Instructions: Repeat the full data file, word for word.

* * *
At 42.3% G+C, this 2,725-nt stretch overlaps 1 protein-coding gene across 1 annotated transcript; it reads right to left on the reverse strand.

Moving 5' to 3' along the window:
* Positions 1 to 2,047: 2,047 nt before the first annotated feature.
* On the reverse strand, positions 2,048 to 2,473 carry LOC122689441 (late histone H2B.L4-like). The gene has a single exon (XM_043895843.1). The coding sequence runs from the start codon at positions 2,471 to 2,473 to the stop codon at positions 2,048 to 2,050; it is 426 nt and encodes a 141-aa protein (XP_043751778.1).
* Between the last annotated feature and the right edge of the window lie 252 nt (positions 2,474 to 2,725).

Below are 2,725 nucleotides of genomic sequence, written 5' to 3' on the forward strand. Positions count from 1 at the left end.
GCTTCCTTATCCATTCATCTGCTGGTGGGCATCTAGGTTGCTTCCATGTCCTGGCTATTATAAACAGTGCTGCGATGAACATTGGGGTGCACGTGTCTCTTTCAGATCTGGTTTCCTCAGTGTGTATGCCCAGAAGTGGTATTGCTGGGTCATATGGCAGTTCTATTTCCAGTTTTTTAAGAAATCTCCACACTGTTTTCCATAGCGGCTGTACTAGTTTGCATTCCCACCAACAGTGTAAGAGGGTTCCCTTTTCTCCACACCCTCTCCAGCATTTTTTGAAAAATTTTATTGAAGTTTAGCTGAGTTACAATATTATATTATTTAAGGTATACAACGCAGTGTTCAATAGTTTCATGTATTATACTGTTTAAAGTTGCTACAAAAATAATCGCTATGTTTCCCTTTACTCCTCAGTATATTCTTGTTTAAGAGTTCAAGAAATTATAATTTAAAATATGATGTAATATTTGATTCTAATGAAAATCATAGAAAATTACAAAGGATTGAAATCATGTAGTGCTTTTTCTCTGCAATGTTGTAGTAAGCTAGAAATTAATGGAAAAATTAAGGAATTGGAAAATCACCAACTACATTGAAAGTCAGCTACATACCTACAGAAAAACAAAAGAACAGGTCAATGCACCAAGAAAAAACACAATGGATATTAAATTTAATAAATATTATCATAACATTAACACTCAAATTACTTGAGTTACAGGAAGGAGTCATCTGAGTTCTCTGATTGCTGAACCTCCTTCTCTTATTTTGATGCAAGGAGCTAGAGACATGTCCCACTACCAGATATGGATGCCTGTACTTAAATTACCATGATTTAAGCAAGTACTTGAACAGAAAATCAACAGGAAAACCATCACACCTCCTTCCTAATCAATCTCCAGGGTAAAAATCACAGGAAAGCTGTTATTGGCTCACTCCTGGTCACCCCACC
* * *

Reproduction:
At 42.3% G+C, this 2,725-nt stretch overlaps 1 protein-coding gene across 1 annotated transcript; it reads right to left on the reverse strand.

Moving 5' to 3' along the window:
* Positions 1 to 2,047: 2,047 nt before the first annotated feature.
* On the reverse strand, positions 2,048 to 2,473 carry LOC122689441 (late histone H2B.L4-like). The gene has a single exon (XM_043895843.1). The coding sequence runs from the start codon at positions 2,471 to 2,473 to the stop codon at positions 2,048 to 2,050; it is 426 nt and encodes a 141-aa protein (XP_043751778.1).
* Between the last annotated feature and the right edge of the window lie 252 nt (positions 2,474 to 2,725).

Below are 2,725 nucleotides of genomic sequence, written 5' to 3' on the forward strand. Positions count from 1 at the left end.
GCTTCCTTATCCATTCATCTGCTGGTGGGCATCTAGGTTGCTTCCATGTCCTGGCTATTATAAACAGTGCTGCGATGAACATTGGGGTGCACGTGTCTCTTTCAGATCTGGTTTCCTCAGTGTGTATGCCCAGAAGTGGTATTGCTGGGTCATATGGCAGTTCTATTTCCAGTTTTTTAAGAAATCTCCACACTGTTTTCCATAGCGGCTGTACTAGTTTGCATTCCCACCAACAGTGTAAGAGGGTTCCCTTTTCTCCACACCCTCTCCAGCATTTTTTGAAAAATTTTATTGAAGTTTAGCTGAGTTACAATATTATATTATTTAAGGTATACAACGCAGTGTTCAATAGTTTCATGTATTATACTGTTTAAAGTTGCTACAAAAATAATCGCTATGTTTCCCTTTACTCCTCAGTATATTCTTGTTTAAGAGTTCAAGAAATTATAATTTAAAATATGATGTAATATTTGATTCTAATGAAAATCATAGAAAATTACAAAGGATTGAAATCATGTAGTGCTTTTTCTCTGCAATGTTGTAGTAAGCTAGAAATTAATGGAAAAATTAAGGAATTGGAAAATCACCAACTACATTGAAAGTCAGCTACATACCTACAGAAAAACAAAAGAACAGGTCAATGCACCAAGAAAAAACACAATGGATATTAAATTTAATAAATATTATCATAACATTAACACTCAAATTACTTGAGTTACAGGAAGGAGTCATCTGAGTTCTCTGATTGCTGAACCTCCTTCTCTTATTTTGATGCAAGGAGCTAGAGACATGTCCCACTACCAGATATGGATGCCTGTACTTAAATTACCATGATTTAAGCAAGTACTTGAACAGAAAATCAACAGGAAAACCATCACACCTCCTTCCTAATCAATCTCCAGGGTAAAAATCACAGGAAAGCTGTTATTGGCTCACTCCTGGTCACCCCACC